Sites of active gene regulation in the prenatal frontal cortex and their role in neuropsychiatric disorders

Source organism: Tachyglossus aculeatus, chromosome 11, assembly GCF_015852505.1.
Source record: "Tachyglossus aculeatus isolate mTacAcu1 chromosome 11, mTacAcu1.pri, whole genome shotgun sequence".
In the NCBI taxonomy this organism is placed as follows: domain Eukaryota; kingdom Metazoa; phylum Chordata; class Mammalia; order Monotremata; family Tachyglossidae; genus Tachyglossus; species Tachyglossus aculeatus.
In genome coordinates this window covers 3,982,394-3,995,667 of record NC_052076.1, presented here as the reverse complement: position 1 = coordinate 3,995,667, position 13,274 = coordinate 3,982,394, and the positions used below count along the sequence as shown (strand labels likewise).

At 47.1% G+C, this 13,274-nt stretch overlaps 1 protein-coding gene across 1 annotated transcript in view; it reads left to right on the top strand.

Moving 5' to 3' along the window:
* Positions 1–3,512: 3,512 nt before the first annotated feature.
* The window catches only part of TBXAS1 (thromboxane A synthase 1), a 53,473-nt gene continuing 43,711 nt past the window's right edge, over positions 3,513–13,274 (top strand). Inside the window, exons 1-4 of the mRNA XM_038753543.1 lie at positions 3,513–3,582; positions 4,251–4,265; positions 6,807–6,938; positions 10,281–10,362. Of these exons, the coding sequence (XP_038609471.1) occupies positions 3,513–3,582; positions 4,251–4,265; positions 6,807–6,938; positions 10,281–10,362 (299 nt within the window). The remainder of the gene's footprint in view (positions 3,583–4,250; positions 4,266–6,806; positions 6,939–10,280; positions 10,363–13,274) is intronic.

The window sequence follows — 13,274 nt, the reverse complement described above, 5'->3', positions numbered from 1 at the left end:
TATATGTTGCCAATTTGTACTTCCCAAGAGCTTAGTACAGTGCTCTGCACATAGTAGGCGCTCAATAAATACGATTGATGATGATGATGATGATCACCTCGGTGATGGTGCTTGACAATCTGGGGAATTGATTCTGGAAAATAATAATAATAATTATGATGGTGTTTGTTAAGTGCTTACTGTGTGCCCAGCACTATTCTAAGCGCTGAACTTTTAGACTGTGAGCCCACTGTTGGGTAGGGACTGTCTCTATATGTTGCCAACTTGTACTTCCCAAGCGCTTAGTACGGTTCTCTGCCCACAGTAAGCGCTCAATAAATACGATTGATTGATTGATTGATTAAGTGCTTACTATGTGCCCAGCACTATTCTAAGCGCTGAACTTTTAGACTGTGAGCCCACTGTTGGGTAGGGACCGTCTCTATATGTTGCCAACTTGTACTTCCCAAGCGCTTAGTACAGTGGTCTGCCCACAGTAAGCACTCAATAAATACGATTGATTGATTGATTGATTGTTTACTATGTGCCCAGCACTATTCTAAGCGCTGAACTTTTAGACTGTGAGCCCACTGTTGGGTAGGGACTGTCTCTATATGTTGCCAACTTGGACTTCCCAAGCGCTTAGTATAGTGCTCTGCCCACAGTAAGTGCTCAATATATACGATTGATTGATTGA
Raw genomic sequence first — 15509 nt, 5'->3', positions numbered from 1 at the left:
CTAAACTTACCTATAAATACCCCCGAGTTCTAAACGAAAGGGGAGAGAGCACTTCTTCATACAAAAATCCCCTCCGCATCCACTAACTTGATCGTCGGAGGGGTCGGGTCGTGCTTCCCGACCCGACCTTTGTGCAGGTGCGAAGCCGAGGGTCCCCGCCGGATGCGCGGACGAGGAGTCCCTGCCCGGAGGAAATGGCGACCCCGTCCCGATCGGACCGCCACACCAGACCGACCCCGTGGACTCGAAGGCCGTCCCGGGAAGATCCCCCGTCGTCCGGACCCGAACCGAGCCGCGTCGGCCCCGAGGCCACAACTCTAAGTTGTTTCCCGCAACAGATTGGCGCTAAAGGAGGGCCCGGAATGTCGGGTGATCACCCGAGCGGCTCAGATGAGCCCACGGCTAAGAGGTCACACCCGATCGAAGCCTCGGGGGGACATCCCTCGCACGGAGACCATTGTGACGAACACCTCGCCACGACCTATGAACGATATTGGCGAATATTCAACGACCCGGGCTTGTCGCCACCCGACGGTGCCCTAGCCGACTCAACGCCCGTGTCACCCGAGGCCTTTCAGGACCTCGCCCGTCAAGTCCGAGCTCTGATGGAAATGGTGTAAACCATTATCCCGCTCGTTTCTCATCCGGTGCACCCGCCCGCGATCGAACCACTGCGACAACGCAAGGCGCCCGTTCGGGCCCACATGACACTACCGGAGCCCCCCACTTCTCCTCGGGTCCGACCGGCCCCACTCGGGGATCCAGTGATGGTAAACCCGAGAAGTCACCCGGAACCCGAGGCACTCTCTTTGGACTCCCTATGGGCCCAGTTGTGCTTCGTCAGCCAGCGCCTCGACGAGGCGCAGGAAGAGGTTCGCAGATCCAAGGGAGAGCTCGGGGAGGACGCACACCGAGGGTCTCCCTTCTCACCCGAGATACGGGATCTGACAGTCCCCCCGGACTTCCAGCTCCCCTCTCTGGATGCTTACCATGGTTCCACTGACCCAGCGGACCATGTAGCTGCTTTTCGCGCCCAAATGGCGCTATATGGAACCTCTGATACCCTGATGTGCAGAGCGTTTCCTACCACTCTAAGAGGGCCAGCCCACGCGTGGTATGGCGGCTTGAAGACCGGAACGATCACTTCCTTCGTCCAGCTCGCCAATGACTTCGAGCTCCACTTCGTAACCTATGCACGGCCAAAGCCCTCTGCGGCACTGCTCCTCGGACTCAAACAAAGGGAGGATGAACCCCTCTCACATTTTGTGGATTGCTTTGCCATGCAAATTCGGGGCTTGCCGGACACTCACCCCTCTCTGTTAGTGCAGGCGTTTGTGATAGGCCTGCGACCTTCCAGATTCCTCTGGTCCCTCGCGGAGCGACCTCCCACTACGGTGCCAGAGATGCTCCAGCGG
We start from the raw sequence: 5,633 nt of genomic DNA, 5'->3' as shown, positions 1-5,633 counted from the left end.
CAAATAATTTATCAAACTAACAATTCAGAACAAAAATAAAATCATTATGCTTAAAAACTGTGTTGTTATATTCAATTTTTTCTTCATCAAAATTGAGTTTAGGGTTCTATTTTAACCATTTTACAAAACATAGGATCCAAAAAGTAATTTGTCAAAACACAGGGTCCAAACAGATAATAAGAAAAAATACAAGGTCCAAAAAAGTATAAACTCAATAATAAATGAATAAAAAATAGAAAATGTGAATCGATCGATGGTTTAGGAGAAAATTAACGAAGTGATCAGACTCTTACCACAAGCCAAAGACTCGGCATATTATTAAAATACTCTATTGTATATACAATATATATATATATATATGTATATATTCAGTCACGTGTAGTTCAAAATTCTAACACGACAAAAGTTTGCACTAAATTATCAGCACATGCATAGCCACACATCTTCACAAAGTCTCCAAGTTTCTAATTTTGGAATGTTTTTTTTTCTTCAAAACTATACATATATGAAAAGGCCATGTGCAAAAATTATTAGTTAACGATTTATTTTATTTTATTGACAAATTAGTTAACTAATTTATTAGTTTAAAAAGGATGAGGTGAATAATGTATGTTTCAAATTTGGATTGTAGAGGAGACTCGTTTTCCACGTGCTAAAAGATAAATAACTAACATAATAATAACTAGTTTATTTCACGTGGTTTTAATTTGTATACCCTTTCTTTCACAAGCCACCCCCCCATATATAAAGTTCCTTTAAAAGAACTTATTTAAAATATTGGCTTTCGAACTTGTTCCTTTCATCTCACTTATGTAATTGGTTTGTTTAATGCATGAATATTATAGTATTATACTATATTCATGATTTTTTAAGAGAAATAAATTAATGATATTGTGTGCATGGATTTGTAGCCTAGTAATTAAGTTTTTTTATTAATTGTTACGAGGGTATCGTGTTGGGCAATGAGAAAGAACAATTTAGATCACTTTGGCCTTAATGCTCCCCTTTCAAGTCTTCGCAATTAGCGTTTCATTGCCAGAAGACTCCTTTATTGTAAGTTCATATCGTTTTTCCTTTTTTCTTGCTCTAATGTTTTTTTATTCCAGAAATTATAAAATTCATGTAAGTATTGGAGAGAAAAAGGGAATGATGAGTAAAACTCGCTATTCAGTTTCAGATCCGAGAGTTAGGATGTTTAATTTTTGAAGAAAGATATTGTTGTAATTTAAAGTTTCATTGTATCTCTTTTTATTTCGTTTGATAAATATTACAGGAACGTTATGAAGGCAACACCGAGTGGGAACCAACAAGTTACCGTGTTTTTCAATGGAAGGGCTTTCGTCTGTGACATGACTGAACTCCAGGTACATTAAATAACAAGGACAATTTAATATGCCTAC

Common genetic variation appears to largely influence risk for neuropsychiatric disorders through effects on gene regulation. It is therefore possible to shed light on the biology of these conditions by testing for enrichment of associated genetic variation within regulatory genomic regions operating in specific tissues or cell types. Here, we have used ATAC-Seq to map open chromatin (an index of active regulatory genomic regions) in bulk tissue, NeuN+ and NeuN- nuclei from the prenatal human frontal cortex, and tested enrichment of SNP heritability for 5 neuropsychiatric disorders (autism spectrum disorder, ADHD, bipolar disorder, major depressive disorder and schizophrenia) within these regions. We observed significant enrichment of SNP heritability for ADHD, major depressive disorder and schizophrenia within open chromatin regions mapped in bulk fetal frontal cortex, and for all 5 tested neuropsychiatric conditions when we restricted these sites to those overlapping histone modifications indicative of enhancers (H3K4me1) or promoters (H3K4me3) in fetal brain. SNP heritability for neuropsychiatric disorders was significantly enriched in open chromatin regions identified in fetal frontal cortex NeuN- as well as NeuN+ nuclei overlapping fetal brain H3K4me1 or H3K4me3 sites. We additionally demonstrate the utility of our mapped open chromatin regions for prioritizing potentially functional SNPs at genome-wide significant risk loci for neuropsychiatric disorders. Our data provide evidence for an early neurodevelopmental component to a range of neuropsychiatric conditions and highlight an important role for regulatory genomic regions active within both NeuN+ and NeuN- cells of the prenatal brain.
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